4.  This week I started to use the idea of "sacred writing time" from Corbett Harrison on The Writing Fix website.  I bought his bingo cards and handed out the March one and told students they could write about what they wanted to write about or a topic from the card.  Almost all of my students were writing!

5.  We started a unit about symmetry today.  The students feel confident about this concept.  I loved the positive vibes about the math unit.

6.  I started my Technology Study Hall after school today which will include both a book club group and a creative writing group.  We had a lot of fun together!

7.  I got a bunch of literature group sets of books today.  There was a grant last year that the school ordered books with and we had not had this set of books yet.  I am so excited to have this awesome set of books to choose from for literature circles.  

8.  I went to my favorite beer bar tonight and talked to one of my fav bartenders.  He suggested one of the best beers I have had lately.  YUM!!!

9.  I went to my favorite Mexican restaurant tonight.  They all know us there and we have a great time. Such good food for dinner!  

10.  The best is that I saw one of my students at the restaurant and she went out of her way to say hello.  I love that I am a teacher that most students like to say hello to outside of school.  I love that my students know that I am a person and that I don't live at school.  

I had a great day today and I am excited to have another great day tomorrow!  

Monday, March 11, 2013

It's Monday! What are you reading? 3/11 (Slice 11)

I am doubling up on posts today.

Every week I participate in the It's Monday meme which is hosted by Jen and Kellee at Teach Mentor Texts. It's a chance to take a step back and reflect on what I have been reading this week and to think about my plans for the week to come.

I also am participating in the Slice of Life challenge this month hosted by Ruth and Stacey at  Two Writing Teachers.  In this challenge, I am writing a blog post every day in March.

This week was a slow reading week for me because I had report cards due and was trying to catch up with grading.  I also have been doing more writing with the Slice of Life challenge and some of my reading time was spent reading blogs and commenting.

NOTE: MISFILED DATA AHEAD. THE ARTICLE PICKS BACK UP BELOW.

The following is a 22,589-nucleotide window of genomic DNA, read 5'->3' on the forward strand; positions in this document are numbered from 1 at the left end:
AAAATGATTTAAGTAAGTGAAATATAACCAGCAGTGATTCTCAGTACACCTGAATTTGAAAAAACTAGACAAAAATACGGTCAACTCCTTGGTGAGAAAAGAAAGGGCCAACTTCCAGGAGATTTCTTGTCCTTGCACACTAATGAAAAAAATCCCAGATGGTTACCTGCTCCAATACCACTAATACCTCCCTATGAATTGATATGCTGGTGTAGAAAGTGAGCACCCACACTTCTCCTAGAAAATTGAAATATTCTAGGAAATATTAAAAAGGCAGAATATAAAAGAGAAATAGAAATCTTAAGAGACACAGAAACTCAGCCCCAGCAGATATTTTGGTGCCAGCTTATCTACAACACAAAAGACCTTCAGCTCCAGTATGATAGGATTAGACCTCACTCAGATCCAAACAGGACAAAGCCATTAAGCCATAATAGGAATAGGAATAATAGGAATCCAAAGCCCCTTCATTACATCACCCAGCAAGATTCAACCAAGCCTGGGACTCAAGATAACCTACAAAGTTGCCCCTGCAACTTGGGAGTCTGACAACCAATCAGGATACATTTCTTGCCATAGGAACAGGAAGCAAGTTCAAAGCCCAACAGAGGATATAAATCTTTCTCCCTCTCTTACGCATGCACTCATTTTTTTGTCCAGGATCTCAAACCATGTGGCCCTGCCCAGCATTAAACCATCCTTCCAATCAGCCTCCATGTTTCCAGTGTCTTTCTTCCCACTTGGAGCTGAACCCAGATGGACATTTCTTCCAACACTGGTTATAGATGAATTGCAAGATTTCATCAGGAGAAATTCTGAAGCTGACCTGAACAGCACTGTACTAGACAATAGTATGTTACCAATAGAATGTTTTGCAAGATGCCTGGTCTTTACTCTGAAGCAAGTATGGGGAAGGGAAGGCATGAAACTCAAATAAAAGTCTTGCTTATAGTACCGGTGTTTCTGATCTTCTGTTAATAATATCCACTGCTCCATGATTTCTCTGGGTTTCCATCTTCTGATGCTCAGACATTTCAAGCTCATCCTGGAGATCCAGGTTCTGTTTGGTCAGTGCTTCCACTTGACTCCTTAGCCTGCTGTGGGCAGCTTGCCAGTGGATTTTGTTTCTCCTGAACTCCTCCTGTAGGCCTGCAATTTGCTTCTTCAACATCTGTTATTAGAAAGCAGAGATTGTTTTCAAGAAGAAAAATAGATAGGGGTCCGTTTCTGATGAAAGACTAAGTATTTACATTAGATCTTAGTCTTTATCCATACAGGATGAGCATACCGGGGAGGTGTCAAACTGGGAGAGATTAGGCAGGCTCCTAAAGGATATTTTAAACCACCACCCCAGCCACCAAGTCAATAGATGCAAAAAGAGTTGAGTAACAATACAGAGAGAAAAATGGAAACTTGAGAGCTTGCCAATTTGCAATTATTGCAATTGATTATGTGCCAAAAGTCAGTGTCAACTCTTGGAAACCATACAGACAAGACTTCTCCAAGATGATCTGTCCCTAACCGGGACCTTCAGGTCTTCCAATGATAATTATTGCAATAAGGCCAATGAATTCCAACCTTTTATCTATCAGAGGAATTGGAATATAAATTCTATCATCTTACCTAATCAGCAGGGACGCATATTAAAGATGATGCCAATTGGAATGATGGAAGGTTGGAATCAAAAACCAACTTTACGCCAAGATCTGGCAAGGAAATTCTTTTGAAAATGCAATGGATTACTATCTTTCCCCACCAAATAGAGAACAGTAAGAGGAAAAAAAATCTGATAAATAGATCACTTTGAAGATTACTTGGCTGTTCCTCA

Books I Finished This Week:

I finished Prodigy by Marie Lu earlier this week.  I actually stayed up too late to finish it because I had to find out what would happen to Day and June.  I liked this book better than Legend and after that ending I cannot wait until the third book comes out.  I am so intrigued by the world in this series and it will be interesting to see what happens next.

Finnikin of the Rock is an amazing fantasy adventure book.  I absolutely loved the characters and the original story.  I was surprised that it was definitely a book for high school readers.  I don't know why I expected a more middle grade book, but I was pleasantly surprised.  I would definitely recommend this one to high school students and adults alike.  It is a book about how people can survive and hold on to hope even in the most dire circumstances.

Books I am Currently Reading:

I picked up Teach like Your Hair's on Fire and started reading it this afternoon while waiting for my computer to load.  It seems like it will be a quick read so I will most likely keep reading it this week.  I also started Engaging Readers and Writers with Inquiry by Jeffrey Wilhelm.  I like his ideas and I am excited to read more.  I also am still listening to and loving The Night Circus.

Books I will read this week:

I think I will start Mexican Whiteboy tonight.  Next up on the list will be Hard Love and then Unwind.  I also have a huge pile of books that I just got from Scholastic which includes a number of treasures and award-winning books from this year.  I hope there will be more time for reading this week so that I can continue to whittle down the to-read pile.

Sunday, March 10, 2013

Ownership (slice 10 of 31)

This post is a part of the Slice of Life challenge which is hosted on the Two Writing Teachers blog.  The month of March the challenge is to write a blog post a day.